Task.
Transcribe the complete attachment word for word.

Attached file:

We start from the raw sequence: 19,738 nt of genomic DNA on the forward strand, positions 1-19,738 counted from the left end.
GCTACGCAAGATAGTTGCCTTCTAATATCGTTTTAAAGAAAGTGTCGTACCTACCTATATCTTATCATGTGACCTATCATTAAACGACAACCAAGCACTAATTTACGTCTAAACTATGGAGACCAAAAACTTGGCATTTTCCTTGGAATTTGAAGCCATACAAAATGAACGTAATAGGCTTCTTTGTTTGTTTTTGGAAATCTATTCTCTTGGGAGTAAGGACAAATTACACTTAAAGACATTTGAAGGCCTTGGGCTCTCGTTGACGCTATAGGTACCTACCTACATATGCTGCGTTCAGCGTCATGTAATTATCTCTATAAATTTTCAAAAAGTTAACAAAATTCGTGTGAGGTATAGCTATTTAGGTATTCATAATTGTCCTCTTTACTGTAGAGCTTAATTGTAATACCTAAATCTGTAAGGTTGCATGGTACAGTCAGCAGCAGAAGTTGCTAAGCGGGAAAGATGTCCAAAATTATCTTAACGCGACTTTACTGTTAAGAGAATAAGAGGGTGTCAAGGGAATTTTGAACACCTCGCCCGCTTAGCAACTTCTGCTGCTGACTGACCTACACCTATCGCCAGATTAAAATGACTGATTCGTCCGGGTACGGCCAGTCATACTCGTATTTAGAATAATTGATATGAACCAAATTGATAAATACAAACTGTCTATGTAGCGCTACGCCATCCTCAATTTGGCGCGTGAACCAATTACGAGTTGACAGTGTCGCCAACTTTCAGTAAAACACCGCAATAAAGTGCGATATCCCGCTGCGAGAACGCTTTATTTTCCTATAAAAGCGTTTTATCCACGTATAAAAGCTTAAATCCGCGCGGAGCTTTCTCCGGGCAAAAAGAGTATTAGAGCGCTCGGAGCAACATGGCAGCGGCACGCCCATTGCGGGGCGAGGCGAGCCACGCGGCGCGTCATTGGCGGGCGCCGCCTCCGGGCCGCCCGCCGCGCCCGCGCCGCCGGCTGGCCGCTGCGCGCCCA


We start from the raw sequence: 19,738 nt of genomic DNA on the forward strand, positions 1-19,738 counted from the left end.
GCTACGCAAGATAGTTGCCTTCTAATATCGTTTTAAAGAAAGTGTCGTACCTACCTATATCTTATCATGTGACCTATCATTAAACGACAACCAAGCACTAATTTACGTCTAAACTATGGAGACCAAAAACTTGGCATTTTCCTTGGAATTTGAAGCCATACAAAATGAACGTAATAGGCTTCTTTGTTTGTTTTTGGAAATCTATTCTCTTGGGAGTAAGGACAAATTACACTTAAAGACATTTGAAGGCCTTGGGCTCTCGTTGACGCTATAGGTACCTACCTACATATGCTGCGTTCAGCGTCATGTAATTATCTCTATAAATTTTCAAAAAGTTAACAAAATTCGTGTGAGGTATAGCTATTTAGGTATTCATAATTGTCCTCTTTACTGTAGAGCTTAATTGTAATACCTAAATCTGTAAGGTTGCATGGTACAGTCAGCAGCAGAAGTTGCTAAGCGGGAAAGATGTCCAAAATTATCTTAACGCGACTTTACTGTTAAGAGAATAAGAGGGTGTCAAGGGAATTTTGAACACCTCGCCCGCTTAGCAACTTCTGCTGCTGACTGACCTACACCTATCGCCAGATTAAAATGACTGATTCGTCCGGGTACGGCCAGTCATACTCGTATTTAGAATAATTGATATGAACCAAATTGATAAATACAAACTGTCTATGTAGCGCTACGCCATCCTCAATTTGGCGCGTGAACCAATTACGAGTTGACAGTGTCGCCAACTTTCAGTAAAACACCGCAATAAAGTGCGATATCCCGCTGCGAGAACGCTTTATTTTCCTATAAAAGCGTTTTATCCACGTATAAAAGCTTAAATCCGCGCGGAGCTTTCTCCGGGCAAAAAGAGTATTAGAGCGCTCGGAGCAACATGGCAGCGGCACGCCCATTGCGGGGCGAGGCGAGCCACGCGGCGCGTCATTGGCGGGCGCCGCCTCCGGGCCGCCCGCCGCGCCCGCGCCGCCGGCTGGCCGCTGCGCGCCCA